As part of the Vilfredo Pareto Research Seminar series, the International Economics Department at the Graduate Institute is pleased to invite you to a public talk given by Cían Allen, Economist in the Research Department of the International Monetary Fund (IMF).
He will present his work, joint with Christina Kolerus and Ying Xu, titled Saving Across the Income Distribution: an International Perspective.
Abstract: We combine consumption and income surveys with national accounts data to estimate saving across the income distribution in European economies and the United States since the 1990s. We document that, similarly to the United States, saving is highly unequally distributed in Europe. However, unlike in the US, there has been no broad-based increase in saving of the top of the distribution over the past two decades across Europe. This contrasts with the patterns identified in Mian, Straub, and Sufi (2021) for the US, coined the “saving glut of the rich”. The less dramatic increase in income inequality in Europe is an important factor in understanding these patterns. We find that while saving by the rich is higher in the US than in Europe, saving of middle income households is similar, while dissaving at the bottom of the distribution is larger in the US. Our results also shed new light on the relative size of the “foreign saving glut”, as well as the distribution of saving underlying the large adjustment of current account balances in the aftermath of the global financial crisis. These new facts can lead to a better empirical and theoretical understanding of saving and external imbalances.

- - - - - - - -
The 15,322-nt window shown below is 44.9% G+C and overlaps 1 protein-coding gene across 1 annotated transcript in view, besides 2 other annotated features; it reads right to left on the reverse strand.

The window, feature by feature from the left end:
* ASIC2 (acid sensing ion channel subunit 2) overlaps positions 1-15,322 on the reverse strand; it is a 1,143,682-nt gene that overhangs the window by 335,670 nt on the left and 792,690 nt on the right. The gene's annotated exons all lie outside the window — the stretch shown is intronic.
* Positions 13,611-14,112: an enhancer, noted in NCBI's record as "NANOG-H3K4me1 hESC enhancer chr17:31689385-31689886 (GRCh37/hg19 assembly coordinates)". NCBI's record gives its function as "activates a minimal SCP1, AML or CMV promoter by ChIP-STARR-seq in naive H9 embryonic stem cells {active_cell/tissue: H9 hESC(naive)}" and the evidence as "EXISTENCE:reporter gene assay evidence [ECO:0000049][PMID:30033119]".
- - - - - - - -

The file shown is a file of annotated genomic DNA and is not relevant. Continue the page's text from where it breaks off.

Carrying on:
About the speaker
Cían Allen is an economist in the Open Economy Division in the IMF’s Research Department. Previously, he worked in the African Department on the Regional Economic Outlook. His research focuses on issues related to international macroeconomics and finance, including the dynamics of external balances, wealth, and cross-border financial linkages. He obtained his PhD from Trinity College Dublin and joined the IMF in 2019.